Tuesday Psych Post ~ What’s Missing in Most Psychological Models
There are countless psychological and behavioral economic models as to why people do the things they do.
You have theories such as Albert Bandura’s Self-Efficacy and Social Learning Theory which respectively postulate that how confident you are about achieving a goal and who surrounds you in a social setting, greatly influence both your motivation and ability to take a certain action.
Combine that theory with behavioral economic’s Loss Aversion theory that says if worded in a negative way, you are more likely to take a chance with decreased odds of achieving your desired end. For example, if you had to choose between two options of playing a game for $5 a round. The first option is that you could win $25 at an odds of 1 in 4, while the other hands you don’t make any money. Compare that with your other option of losing $25 in a 1 in 5 chance with the other hands yielding $10 per hand, you are more likely to try your hand at winning the $25 although you have less odds of making money that way.
All of these theories combined help to extrapolate “how a person works.” Each theory picks a certain commonality in the human condition and tries to explain that commonality the best way it can.
What is missing in all theories is that at the end of the day though, it doesn’t account for the “in the moment” decision making.
Personally, I have my own theory that I believe makes up 50% of the variance between what people do and what people say they want to do, and it has nothing to do with these larger theories. I like to call this theory the “Small Variable Theory of Behavior.”
What this theory postulates is that it’s in the moment of decision that we win or lose battles to continue on with our goals.
Let me explain. In every decision you make, from going to the gym to sticking to your diet, there’s a small decision or thought that leads to a cascade of other habitual thinking or action patterns. If you’ve done everything else that I’ve talked about in this blog, from setting Emotional goals to figuring out the behavioral goals that you would need to partake in to reach those goals, you would have a “one up” on others that haven’t…or do you?
In general, yes you do BUT that’s only the case if the small variables that actually make your total decision don’t sway you the wrong way.
For example, say you’ve done everything else that I’ve talked about and you have decided to go to the gym today. You pack your bag, leave it in your car, have joined the gym and even have a plan to get there on the way home. You’ve figured out what motivates you and why you want to go. If you do these things you’ll have higher odds of actually getting to the gym.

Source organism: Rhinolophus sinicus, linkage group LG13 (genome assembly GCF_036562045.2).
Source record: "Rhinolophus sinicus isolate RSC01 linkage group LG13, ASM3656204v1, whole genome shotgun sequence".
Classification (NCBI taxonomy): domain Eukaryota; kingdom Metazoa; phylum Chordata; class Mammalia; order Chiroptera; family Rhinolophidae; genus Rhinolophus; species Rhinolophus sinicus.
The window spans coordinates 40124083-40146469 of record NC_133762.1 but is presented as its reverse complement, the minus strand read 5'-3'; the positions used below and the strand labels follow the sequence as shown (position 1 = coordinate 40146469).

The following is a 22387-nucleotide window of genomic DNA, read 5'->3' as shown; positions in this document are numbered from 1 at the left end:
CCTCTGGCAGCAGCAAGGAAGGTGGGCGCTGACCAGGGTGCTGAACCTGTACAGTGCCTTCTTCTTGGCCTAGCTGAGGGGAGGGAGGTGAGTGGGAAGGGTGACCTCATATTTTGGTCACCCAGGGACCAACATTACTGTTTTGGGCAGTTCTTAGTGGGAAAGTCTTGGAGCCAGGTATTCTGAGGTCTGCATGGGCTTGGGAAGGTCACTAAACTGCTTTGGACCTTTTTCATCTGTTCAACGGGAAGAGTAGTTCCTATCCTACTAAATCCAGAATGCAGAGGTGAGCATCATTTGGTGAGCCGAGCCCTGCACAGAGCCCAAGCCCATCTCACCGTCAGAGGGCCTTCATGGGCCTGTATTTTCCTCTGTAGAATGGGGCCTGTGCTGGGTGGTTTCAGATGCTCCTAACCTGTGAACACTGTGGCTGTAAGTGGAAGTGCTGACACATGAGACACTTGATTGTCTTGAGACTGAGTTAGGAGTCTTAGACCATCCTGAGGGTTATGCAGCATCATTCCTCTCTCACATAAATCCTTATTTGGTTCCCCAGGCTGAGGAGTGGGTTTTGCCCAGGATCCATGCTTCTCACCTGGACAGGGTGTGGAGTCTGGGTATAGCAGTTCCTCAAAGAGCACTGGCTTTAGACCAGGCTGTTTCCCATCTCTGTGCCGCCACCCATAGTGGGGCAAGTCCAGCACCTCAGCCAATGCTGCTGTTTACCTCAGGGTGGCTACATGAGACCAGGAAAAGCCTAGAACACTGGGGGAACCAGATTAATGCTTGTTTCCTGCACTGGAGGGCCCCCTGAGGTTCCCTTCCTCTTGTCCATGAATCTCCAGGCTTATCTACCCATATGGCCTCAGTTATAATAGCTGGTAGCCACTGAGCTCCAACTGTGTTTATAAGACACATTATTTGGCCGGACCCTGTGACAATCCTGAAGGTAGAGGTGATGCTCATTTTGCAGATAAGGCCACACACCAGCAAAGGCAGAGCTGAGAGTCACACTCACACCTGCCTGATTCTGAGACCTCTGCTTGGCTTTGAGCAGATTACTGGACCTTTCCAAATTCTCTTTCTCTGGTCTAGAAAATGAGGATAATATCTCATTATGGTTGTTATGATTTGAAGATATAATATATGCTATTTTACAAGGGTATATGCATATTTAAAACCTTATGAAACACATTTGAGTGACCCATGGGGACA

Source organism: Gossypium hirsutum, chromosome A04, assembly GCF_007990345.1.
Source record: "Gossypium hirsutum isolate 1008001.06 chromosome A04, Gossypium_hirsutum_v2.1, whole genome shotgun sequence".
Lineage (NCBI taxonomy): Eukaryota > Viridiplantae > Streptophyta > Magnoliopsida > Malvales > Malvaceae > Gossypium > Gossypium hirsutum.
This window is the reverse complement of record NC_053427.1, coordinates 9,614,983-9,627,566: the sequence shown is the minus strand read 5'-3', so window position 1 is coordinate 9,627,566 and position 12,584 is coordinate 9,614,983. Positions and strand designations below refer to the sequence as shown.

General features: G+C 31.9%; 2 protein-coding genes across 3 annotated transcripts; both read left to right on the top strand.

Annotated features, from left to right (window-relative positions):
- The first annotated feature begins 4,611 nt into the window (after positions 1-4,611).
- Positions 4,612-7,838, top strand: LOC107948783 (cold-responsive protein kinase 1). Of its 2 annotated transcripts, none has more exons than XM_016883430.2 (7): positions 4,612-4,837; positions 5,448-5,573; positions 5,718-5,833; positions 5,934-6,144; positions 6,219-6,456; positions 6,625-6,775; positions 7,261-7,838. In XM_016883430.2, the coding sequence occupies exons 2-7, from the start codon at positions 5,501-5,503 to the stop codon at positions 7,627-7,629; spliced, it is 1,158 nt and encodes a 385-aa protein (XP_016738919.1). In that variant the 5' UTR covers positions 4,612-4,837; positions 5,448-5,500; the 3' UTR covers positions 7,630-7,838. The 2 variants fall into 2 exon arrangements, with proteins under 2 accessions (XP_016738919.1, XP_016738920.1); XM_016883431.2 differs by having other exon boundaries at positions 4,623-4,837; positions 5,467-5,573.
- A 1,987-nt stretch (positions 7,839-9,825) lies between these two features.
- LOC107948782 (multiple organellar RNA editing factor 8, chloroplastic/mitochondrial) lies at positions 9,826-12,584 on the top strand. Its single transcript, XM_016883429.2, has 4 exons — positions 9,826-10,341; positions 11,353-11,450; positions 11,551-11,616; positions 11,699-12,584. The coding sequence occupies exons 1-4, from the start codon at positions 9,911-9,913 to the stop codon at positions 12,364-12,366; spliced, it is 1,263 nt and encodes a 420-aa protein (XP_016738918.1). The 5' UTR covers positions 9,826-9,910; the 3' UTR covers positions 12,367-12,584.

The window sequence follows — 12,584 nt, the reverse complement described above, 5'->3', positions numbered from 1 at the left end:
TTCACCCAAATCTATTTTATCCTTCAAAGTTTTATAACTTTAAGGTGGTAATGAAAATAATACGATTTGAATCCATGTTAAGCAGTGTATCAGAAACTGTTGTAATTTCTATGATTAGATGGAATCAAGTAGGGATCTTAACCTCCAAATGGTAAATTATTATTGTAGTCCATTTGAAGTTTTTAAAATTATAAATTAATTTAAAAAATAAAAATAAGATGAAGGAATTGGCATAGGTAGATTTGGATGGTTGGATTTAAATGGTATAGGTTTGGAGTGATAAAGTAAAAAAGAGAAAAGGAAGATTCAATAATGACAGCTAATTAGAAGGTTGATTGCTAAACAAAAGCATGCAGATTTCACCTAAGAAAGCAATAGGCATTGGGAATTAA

Now that you’ve done all of these things, on the way home, your friend calls you and asks if you want to go to get a quick drink and catch up. What do you do? Do you go to the gym for a little bit or do you just say that you’ll go tomorrow?
It’s that small variable, that ALWAYS seems to come up, that will influence your decision more so than all of those other theories.
If that’s not your small variable, then you might have a situation arise where your small variable is you have a deadline at work. Should you go to the gym or do you feel that you can’t break away from your desk? As you say you “can’t” go to they gym, guess what happens? You don’t go.
It’s those small areas of decisions that you can plan for with If-Then statements, but if you truly don’t believe in your ability to stick to them, when push comes to shove, then you’re not going to get closer to hitting your fitness goals.
Wars, they say are won in the preparation for the war. But as anyone that’s looked at history knows, that’s non-sense. War is won, not by being more prepared (although that’s extremely important), it’s won by consistently making the better decisions that allow victory in each battle and situation that arises.
The same is true when winning the battle against a bad habit. It’s not the larger planning that wins the battles (although that’s important), it’s being able to win against those small variables that make up the decisions.
If you’re tired, do you sit in front of the TV and order out for food or do you have a protein drink and drag yourself to the gym?
If you said that you’re not going to drink or eat as many carbs, what happens when you go out to see a friend and they offer you to buy a round? Do you take it or just tell the person, “Not today. I’m going trying to be ‘good’.”
If it’s late at night and although you’ve told your spouse not to buy any “bad foods” they have. You’re now hungry, tired and those chips are your favorite. What do you do? Do you drink some water and go to bed or do you tell yourself, “Just one.”
Each of these small decisions is what I see making or breaking people’s fat loss goals. I’m not saying you’ll win each battle. What I am saying is that if you win more than you lose, you’ll be on your way to winning the war. If you can win more than you lose and consistently win certain battles, then you start to build up some trust in yourself. If you lose every battle though, you don’t have the confidence that builds self-efficacy. You won’t be able to overcome your next temptation. So the problem with most psychological theories is that they want you to win the war from the beginning, BEFORE you’ve won any individual battles.
What I am telling you is to win the small battles first. Win those battles, one at a time, and you’ll be well on your way to winning the war.
What are some battles that you continually fight and have trouble winning? Leave a comment below.